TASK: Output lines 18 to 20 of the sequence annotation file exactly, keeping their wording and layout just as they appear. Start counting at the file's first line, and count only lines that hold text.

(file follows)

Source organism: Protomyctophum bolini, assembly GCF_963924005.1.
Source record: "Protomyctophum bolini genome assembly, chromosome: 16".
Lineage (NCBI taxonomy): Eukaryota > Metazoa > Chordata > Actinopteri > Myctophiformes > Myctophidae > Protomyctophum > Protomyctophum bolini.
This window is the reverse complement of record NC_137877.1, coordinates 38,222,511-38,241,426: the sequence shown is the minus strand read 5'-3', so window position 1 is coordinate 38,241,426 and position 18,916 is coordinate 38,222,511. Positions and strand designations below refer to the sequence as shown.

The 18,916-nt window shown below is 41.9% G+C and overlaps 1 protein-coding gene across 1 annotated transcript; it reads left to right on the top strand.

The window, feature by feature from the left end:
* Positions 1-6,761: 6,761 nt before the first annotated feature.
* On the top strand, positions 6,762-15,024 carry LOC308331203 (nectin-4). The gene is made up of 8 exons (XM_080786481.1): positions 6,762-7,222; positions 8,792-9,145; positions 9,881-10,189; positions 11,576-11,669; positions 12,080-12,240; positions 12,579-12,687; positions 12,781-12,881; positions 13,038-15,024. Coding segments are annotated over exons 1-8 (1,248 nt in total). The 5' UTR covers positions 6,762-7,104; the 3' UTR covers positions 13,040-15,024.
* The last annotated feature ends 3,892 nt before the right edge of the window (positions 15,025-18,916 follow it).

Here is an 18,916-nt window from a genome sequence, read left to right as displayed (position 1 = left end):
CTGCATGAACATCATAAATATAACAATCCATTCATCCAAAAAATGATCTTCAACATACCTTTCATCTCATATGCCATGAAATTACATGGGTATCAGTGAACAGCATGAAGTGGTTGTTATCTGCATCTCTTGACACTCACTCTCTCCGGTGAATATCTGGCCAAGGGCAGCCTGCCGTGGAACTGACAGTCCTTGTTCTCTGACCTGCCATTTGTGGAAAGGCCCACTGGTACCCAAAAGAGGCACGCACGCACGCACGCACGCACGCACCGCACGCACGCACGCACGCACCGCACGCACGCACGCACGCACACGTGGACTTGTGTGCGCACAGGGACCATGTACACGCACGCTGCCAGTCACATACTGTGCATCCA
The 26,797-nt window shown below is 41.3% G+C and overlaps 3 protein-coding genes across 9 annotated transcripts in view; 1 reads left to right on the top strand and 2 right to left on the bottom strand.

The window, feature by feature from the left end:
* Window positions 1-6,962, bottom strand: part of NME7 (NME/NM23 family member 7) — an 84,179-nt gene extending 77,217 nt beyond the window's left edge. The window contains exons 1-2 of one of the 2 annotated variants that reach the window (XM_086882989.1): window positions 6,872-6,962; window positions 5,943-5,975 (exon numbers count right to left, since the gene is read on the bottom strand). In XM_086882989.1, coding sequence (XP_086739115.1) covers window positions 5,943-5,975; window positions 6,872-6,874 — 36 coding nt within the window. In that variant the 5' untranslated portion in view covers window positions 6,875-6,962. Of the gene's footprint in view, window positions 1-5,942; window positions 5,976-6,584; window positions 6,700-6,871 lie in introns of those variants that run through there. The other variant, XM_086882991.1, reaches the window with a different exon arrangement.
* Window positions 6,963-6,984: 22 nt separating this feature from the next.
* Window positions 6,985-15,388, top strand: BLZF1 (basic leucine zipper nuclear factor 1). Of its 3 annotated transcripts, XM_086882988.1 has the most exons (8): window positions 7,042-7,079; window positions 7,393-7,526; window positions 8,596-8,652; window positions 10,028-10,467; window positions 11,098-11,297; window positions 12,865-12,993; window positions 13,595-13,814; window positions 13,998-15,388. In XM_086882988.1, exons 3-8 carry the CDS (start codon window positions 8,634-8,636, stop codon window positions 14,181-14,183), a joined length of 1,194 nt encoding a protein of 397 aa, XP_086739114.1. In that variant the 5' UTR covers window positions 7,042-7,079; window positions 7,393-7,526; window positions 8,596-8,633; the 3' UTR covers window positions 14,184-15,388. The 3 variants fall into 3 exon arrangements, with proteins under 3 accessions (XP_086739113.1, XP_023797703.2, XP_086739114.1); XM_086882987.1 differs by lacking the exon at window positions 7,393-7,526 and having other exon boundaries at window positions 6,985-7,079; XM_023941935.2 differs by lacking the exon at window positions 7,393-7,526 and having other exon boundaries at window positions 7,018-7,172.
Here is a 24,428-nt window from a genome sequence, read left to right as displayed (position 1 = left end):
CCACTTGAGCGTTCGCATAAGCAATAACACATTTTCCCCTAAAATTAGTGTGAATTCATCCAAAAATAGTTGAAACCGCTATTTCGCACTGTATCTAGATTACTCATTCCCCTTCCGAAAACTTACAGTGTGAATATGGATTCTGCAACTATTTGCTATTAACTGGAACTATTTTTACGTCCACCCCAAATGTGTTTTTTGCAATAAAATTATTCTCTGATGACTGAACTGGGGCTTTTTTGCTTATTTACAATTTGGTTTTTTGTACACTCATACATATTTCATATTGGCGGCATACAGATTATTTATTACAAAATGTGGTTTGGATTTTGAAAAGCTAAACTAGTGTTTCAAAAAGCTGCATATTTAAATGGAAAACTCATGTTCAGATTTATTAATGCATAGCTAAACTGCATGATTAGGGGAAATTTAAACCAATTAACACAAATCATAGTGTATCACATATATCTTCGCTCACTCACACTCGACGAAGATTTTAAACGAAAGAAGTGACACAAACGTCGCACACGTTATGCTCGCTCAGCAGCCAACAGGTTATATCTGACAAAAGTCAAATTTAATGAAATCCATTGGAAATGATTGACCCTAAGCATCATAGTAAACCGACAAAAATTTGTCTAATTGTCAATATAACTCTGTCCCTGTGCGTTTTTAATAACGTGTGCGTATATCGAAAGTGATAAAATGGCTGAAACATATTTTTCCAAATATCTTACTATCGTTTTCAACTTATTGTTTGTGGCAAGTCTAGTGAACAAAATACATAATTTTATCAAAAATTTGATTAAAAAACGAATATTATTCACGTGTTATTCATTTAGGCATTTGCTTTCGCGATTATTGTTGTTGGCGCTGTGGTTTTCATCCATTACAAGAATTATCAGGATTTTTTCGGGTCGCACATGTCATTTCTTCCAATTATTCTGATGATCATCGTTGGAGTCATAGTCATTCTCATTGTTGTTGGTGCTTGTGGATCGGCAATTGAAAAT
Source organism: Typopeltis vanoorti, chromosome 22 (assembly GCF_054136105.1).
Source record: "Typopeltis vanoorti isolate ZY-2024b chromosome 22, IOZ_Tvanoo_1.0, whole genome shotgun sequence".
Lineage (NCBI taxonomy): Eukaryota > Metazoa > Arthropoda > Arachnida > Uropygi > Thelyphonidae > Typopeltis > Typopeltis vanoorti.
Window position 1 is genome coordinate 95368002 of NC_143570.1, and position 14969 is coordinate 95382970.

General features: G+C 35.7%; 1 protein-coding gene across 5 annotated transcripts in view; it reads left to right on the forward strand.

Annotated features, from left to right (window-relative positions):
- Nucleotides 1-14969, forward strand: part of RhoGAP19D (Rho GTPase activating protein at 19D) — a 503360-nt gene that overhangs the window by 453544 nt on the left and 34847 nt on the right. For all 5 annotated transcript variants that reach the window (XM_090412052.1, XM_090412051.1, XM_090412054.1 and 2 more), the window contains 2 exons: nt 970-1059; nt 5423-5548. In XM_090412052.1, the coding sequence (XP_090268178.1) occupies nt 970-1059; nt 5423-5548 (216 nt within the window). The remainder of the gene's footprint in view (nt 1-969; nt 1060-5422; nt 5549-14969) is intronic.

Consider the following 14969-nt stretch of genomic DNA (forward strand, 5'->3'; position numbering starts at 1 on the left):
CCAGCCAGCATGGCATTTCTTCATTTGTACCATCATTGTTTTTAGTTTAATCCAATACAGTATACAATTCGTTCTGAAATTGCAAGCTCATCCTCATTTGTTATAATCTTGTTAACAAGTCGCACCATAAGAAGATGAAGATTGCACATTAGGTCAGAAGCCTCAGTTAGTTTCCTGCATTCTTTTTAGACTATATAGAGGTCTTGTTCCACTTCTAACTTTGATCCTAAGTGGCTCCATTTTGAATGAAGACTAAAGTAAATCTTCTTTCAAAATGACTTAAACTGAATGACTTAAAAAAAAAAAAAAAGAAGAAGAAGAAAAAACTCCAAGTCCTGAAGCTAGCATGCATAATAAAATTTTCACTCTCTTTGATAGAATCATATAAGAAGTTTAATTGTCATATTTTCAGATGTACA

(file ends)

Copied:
CCACTTGAGCGTTCGCATAAGCAATAACACATTTTCCCCTAAAATTAGTGTGAATTCATCCAAAAATAGTTGAAACCGCTATTTCGCACTGTATCTAGATTACTCATTCCCCTTCCGAAAACTTACAGTGTGAATATGGATTCTGCAACTATTTGCTATTAACTGGAACTATTTTTACGTCCACCCCAAATGTGTTTTTTGCAATAAAATTATTCTCTGATGACTGAACTGGGGCTTTTTTGCTTATTTACAATTTGGTTTTTTGTACACTCATACATATTTCATATTGGCGGCATACAGATTATTTATTACAAAATGTGGTTTGGATTTTGAAAAGCTAAACTAGTGTTTCAAAAAGCTGCATATTTAAATGGAAAACTCATGTTCAGATTTATTAATGCATAGCTAAACTGCATGATTAGGGGAAATTTAAACCAATTAACACAAATCATAGTGTATCACATATATCTTCGCTCACTCACACTCGACGAAGATTTTAAACGAAAGAAGTGACACAAACGTCGCACACGTTATGCTCGCTCAGCAGCCAACAGGTTATATCTGACAAAAGTCAAATTTAATGAAATCCATTGGAAATGATTGACCCTAAGCATCATAGTAAACCGACAAAAATTTGTCTAATTGTCAATATAACTCTGTCCCTGTGCGTTTTTAATAACGTGTGCGTATATCGAAAGTGATAAAATGGCTGAAACATATTTTTCCAAATATCTTACTATCGTTTTCAACTTATTGTTTGTGGCAAGTCTAGTGAACAAAATACATAATTTTATCAAAAATTTGATTAAAAAACGAATATTATTCACGTGTTATTCATTTAGGCATTTGCTTTCGCGATTATTGTTGTTGGCGCTGTGGTTTTCATCCATTACAAGAATTATCAGGATTTTTTCGGGTCGCACATGTCATTTCTTCCAATTATTCTGATGATCATCGTTGGAGTCATAGTCATTCTCATTGTTGTTGGTGCTTGTGGATCGGCAATTGAAAAT
Source organism: Typopeltis vanoorti, chromosome 22 (assembly GCF_054136105.1).
Source record: "Typopeltis vanoorti isolate ZY-2024b chromosome 22, IOZ_Tvanoo_1.0, whole genome shotgun sequence".